outlets by genre. Also, certain genres are considered appropriate to
certain ages/genders in society, and choices are made accordingly eg
teen movie, ‘chick flicks’
Have systems of expectations about the content and style of a text,
according to its genre. This enables them to take particular pleasures in
the text, those of repetition, and of predicted resolution. Pleasure may
also be drawn from differences.
Identify with repeated elements in generic texts and may shape their
own identity in response (eg fans of a particular genre of music dress in
a specific way - metalheads in their band t-shirts, for instance)
Genre theorist Thomas Schatz put forward the view that genres tend to pass through a number of ‘stages’, in a predictable pattern or cycle,
through their lifespan
STAGE 1 - INNOVATIVE
Genre texts offer a high degree of innovation, experimenting with genre conventions or merging existing genres to create newforms. At this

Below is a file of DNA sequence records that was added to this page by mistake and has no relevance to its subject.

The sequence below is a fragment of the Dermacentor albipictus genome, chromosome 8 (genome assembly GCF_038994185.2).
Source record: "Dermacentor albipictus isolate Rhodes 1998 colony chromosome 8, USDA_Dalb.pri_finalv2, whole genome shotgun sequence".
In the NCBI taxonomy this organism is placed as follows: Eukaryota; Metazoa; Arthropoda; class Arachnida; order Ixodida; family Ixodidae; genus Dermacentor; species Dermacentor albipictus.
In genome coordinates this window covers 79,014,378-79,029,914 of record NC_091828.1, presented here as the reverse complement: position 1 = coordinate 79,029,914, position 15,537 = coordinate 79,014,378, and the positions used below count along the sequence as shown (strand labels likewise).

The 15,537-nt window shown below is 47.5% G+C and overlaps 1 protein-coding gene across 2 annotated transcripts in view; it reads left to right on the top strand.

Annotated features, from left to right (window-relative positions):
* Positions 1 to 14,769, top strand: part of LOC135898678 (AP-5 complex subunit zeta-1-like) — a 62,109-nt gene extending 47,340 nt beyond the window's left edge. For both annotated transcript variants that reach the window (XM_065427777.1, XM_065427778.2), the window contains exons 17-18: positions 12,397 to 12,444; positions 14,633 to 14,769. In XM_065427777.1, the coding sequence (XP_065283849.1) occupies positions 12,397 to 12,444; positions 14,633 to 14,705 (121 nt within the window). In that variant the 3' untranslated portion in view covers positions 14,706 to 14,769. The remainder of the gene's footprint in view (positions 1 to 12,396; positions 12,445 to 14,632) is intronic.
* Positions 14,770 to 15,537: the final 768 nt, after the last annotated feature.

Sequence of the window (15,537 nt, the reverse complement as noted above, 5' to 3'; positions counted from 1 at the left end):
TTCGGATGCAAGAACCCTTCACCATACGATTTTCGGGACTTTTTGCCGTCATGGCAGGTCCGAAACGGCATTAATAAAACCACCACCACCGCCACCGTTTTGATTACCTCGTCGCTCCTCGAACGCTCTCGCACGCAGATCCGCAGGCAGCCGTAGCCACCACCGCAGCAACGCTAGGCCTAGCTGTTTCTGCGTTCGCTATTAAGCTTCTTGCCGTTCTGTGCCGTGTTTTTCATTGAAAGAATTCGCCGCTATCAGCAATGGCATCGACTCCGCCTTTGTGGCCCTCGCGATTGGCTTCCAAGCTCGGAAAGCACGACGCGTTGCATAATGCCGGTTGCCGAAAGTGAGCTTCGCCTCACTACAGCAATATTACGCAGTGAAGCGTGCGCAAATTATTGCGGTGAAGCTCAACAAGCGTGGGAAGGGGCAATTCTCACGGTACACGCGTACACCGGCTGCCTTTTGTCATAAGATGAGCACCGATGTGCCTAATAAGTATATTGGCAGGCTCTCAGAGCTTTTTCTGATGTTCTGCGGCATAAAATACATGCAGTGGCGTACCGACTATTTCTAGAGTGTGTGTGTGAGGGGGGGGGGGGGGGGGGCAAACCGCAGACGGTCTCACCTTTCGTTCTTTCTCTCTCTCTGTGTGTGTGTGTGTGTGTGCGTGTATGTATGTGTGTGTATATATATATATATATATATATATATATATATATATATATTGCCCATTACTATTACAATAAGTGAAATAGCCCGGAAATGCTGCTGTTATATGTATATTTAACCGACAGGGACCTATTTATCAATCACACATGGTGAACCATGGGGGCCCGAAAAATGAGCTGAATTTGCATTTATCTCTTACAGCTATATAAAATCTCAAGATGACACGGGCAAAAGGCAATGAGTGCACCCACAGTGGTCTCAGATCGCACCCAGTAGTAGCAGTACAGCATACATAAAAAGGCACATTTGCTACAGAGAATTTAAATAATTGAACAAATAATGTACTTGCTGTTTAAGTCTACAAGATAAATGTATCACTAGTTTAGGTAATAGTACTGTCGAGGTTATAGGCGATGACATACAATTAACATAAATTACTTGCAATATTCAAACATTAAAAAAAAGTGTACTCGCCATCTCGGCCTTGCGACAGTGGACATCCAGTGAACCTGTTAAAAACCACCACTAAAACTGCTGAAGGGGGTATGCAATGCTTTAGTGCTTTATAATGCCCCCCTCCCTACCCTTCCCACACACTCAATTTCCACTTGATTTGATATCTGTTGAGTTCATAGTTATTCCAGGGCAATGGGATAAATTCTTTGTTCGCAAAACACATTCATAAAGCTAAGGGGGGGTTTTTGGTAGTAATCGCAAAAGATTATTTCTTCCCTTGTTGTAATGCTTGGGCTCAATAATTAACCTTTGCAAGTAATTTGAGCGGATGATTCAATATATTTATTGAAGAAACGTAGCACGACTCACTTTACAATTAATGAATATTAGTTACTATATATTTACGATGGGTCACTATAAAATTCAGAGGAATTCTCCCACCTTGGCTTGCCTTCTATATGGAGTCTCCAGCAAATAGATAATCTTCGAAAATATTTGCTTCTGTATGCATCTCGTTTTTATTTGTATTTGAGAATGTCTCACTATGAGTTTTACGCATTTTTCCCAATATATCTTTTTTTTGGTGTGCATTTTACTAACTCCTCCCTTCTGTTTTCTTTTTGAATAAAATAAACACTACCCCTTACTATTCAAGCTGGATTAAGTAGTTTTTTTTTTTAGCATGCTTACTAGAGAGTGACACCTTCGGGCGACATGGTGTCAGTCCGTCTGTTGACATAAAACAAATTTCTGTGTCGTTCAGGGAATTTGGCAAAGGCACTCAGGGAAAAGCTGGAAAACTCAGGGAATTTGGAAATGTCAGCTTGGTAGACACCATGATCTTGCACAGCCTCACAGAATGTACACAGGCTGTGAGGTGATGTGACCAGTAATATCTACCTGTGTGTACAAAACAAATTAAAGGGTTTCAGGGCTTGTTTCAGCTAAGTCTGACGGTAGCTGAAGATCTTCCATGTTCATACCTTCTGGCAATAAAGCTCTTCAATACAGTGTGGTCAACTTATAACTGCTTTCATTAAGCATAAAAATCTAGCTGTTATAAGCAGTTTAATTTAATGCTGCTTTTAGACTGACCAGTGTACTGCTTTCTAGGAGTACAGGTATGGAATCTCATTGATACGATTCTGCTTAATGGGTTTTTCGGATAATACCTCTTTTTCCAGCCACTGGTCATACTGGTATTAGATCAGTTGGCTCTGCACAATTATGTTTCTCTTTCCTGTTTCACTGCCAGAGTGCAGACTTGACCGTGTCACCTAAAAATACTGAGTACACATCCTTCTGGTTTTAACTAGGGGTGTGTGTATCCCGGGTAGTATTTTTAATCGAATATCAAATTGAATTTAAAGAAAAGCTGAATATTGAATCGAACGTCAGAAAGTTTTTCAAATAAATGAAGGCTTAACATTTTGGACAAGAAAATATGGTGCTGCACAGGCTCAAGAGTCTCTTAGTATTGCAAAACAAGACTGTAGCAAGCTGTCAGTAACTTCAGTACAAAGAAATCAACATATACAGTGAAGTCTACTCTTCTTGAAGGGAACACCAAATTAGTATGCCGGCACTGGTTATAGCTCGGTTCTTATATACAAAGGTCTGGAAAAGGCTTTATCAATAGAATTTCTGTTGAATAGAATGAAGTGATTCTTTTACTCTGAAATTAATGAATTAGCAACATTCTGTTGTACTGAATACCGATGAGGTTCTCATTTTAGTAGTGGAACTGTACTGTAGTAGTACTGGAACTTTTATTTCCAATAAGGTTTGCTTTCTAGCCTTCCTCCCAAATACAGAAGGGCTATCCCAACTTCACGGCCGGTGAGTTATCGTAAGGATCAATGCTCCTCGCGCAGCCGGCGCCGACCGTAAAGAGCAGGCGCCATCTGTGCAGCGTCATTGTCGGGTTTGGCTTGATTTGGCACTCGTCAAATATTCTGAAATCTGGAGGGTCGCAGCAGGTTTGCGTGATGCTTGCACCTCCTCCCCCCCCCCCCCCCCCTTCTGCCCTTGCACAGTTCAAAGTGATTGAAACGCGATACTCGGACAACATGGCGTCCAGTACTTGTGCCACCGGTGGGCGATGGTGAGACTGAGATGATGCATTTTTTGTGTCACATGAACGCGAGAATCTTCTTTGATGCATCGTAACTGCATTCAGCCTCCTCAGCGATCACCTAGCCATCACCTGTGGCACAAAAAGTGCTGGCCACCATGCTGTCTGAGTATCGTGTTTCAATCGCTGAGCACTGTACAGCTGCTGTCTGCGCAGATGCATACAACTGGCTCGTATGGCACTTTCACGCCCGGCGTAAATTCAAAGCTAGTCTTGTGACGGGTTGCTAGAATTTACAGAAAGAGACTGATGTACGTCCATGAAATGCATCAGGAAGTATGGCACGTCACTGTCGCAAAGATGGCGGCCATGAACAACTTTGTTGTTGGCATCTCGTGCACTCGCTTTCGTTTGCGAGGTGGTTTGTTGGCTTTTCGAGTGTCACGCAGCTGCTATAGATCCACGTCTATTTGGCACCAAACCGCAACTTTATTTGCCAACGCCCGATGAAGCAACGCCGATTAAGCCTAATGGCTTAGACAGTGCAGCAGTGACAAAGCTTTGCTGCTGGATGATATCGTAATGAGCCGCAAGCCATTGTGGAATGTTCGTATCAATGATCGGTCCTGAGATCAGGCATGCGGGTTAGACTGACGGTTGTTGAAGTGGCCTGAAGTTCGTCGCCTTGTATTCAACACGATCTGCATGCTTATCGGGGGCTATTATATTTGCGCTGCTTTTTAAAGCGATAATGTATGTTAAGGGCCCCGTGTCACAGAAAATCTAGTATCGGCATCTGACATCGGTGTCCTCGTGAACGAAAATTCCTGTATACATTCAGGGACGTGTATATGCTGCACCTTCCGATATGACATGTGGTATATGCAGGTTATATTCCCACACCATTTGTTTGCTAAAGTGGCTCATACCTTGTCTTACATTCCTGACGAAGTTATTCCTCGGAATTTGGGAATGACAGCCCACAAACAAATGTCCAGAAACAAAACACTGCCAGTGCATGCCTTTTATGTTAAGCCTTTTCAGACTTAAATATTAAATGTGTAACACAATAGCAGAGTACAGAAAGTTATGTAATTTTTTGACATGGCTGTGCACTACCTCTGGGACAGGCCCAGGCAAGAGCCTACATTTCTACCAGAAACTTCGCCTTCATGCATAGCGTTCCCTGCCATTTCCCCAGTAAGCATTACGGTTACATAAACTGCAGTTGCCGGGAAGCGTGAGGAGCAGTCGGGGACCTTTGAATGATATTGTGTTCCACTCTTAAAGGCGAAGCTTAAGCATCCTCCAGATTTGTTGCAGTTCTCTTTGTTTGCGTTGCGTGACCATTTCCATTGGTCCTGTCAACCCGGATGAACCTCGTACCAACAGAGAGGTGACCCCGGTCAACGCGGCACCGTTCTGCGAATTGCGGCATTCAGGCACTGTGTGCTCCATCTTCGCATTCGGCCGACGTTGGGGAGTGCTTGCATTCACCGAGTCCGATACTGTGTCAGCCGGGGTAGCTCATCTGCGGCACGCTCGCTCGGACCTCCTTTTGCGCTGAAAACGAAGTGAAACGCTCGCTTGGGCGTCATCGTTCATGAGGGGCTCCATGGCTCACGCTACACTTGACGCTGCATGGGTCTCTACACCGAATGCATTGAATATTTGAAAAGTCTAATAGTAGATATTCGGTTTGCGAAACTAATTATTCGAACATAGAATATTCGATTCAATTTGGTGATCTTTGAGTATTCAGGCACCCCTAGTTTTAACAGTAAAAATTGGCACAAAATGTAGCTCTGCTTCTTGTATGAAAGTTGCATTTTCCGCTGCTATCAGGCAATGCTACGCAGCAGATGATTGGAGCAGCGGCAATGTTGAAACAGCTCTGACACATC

stage, genre texts are likely to challenge audiences and to attain popularity through their originality.
STAGE 2 - CLASSICAL
Genre conventions are well established and boundaries between genres tend to be well-defined and more stable. At this stage, genre texts are
likely to generate pleasure through the reinforcement of predictable elements and the repetition of popular structures
STAGE 3 - PARODY
Genre texts take advantage of the audience’s familiarity with their conventions by self-consciously drawing attention to their form and style.
Audience pleasure is generated by the acknowledgement of the shared experience, often in the form of exaggerated orhumourous use of
STAGE 4 - DECONSTRUCTION
Genre texts begin to challenge their generic elements by reformulating the conventions – breaking, ignoring or altering the shared
understanding of genre. Audience pleasure is generated through the genre text’s ability to recognise and to subvert its formsand meanings.
The process of transformation may sometimes lead the genre through to the beginning of the cycle once more
THE SCHATZ CYCLE
• Innovation phase
• Classical phase
• Parodic phase
• Deconstruction phase